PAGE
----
Well, you don't explicitly state this, but of course Imam Rauf is simply not a "moderate Muslim." It appears to me that there are actually very few such people, at least in the sense that most Americans have of moderation. In my view, most Americans regard a moderate Muslim as someone who would be appalled by the attacks of 9/11/2001. However, we haven't heard from many such people, at least publicly.

Personally, I think that the situation with Muslims and the terrorism directed against infidels bears more than a little similarity to the situation in the American South during Jim Crow times. Very few people were active members of the KKK, just as very few Muslims are active in the jihad. Strangely, though, I don't think anyone in the KKK who committed acts of terrorism against black people (and lynchings were just that, acts designed to terrorize the local black population, and keep them "in line") was ever proscuted by local authorities. Certainly none was successfully prosecuted. Some white southerners spoke out aganst the KKK, but really very few. The reason was because many white people in the South were happy with the situation, and others simpy didn't want to be denounced, which is what typically happened when they spoke out against the KKK. So, most people kept silent. I think that the situation with Muslims in the U. S. is similar. Outside the U.S., I think most Muslims are actually rather happy about the Sept. 11 attacks.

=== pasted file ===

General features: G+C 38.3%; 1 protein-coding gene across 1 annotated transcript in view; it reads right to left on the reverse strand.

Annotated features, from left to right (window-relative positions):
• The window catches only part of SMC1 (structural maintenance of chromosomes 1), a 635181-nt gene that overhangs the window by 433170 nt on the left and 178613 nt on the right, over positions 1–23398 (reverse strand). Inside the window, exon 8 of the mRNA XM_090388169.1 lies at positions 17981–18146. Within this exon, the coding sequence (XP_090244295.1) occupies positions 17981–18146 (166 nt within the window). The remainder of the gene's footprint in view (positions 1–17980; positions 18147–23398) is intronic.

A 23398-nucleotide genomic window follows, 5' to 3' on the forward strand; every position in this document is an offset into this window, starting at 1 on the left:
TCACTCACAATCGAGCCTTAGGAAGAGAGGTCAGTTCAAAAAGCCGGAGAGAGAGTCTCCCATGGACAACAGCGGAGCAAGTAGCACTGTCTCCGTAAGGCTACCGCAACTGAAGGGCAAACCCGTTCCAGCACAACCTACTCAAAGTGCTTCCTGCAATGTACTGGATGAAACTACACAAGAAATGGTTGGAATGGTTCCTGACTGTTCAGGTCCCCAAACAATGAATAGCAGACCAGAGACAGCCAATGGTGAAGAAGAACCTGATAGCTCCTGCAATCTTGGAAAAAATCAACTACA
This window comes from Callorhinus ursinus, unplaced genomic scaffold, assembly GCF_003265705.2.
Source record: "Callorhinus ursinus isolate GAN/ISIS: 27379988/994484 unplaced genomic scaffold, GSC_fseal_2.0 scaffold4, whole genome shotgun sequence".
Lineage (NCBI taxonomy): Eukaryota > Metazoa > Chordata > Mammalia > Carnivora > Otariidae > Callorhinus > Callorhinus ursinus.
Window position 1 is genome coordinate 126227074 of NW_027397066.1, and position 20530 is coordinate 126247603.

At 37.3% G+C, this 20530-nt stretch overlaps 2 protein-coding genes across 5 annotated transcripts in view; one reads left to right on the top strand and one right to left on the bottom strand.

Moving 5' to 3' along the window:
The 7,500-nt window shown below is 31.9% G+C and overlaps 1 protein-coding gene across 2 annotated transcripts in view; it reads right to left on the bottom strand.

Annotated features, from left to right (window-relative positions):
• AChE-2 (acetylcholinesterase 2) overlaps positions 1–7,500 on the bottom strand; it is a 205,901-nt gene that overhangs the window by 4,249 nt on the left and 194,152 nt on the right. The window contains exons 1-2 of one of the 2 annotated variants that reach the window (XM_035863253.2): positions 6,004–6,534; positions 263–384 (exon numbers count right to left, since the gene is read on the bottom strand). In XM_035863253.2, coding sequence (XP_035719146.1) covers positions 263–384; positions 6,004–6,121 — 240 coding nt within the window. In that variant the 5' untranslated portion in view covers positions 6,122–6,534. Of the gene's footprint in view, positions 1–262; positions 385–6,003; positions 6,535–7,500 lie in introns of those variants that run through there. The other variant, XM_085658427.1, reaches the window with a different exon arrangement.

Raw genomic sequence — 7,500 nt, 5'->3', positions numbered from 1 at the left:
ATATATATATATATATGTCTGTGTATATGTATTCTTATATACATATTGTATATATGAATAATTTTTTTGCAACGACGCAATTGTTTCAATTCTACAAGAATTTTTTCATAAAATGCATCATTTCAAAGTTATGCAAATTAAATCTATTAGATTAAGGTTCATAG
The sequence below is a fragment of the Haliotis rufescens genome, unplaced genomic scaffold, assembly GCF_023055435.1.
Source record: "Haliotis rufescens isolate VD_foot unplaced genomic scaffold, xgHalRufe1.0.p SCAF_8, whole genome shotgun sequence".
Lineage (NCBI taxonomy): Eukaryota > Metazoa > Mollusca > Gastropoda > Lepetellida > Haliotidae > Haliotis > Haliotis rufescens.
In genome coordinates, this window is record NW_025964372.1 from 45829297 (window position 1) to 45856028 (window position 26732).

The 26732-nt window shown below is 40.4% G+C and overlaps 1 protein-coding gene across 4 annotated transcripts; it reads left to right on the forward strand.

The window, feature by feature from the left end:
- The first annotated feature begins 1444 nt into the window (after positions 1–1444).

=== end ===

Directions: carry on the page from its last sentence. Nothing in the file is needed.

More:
Frankly, I am pretty sick and tired of Muslims threatening violence when some clown says he is going to burn the Quran, or make a cartoon of Mo, or any number of other acts that are perhaps silly or offensive to some, but nonetheless are acts which are in no way criminal. WE should regard such people as barbarians, and have as little to do with them as possible.

Elisheva Hannah Levin said...

Thank you, Briana. I am glad it struck a chord in you.

Allen, no I didn't state explicitly that I don't believe that Rauf is not moderate, but I implied that we will know the man by his actions. If he were moderate, then I believe that he would not be pushing a mosque orginally called Cordova House for that location. On your comparison of the silent Muslims with the KKK situation, I believe you are right--about American Muslims--as you've said. I had not thought about it that way, thanks for that. I tend to agree with you about Muslims outside the US as well. Thanks for commenting, Allen.

Allen Cogbill said...

You're welcome. If you are interested in keeping up with the controversy, there is probably no better source of information than Pam Geller's site, Atlas Shrugs. Geller is a real firebrand, and though I often disagree with her (her views are a bit too Republican for me), there's no doubt that she is immersed in the situation. On top of that, she has been the big proponent of exposing the ever-increasing number of honor killings that occur now in the U.S., almost all of which involve a male Muslim(s) killing a daughter, sister, cousin, or even wife who have "dishonored" the fellow or fellows. A rather stiff penalty, IMHO.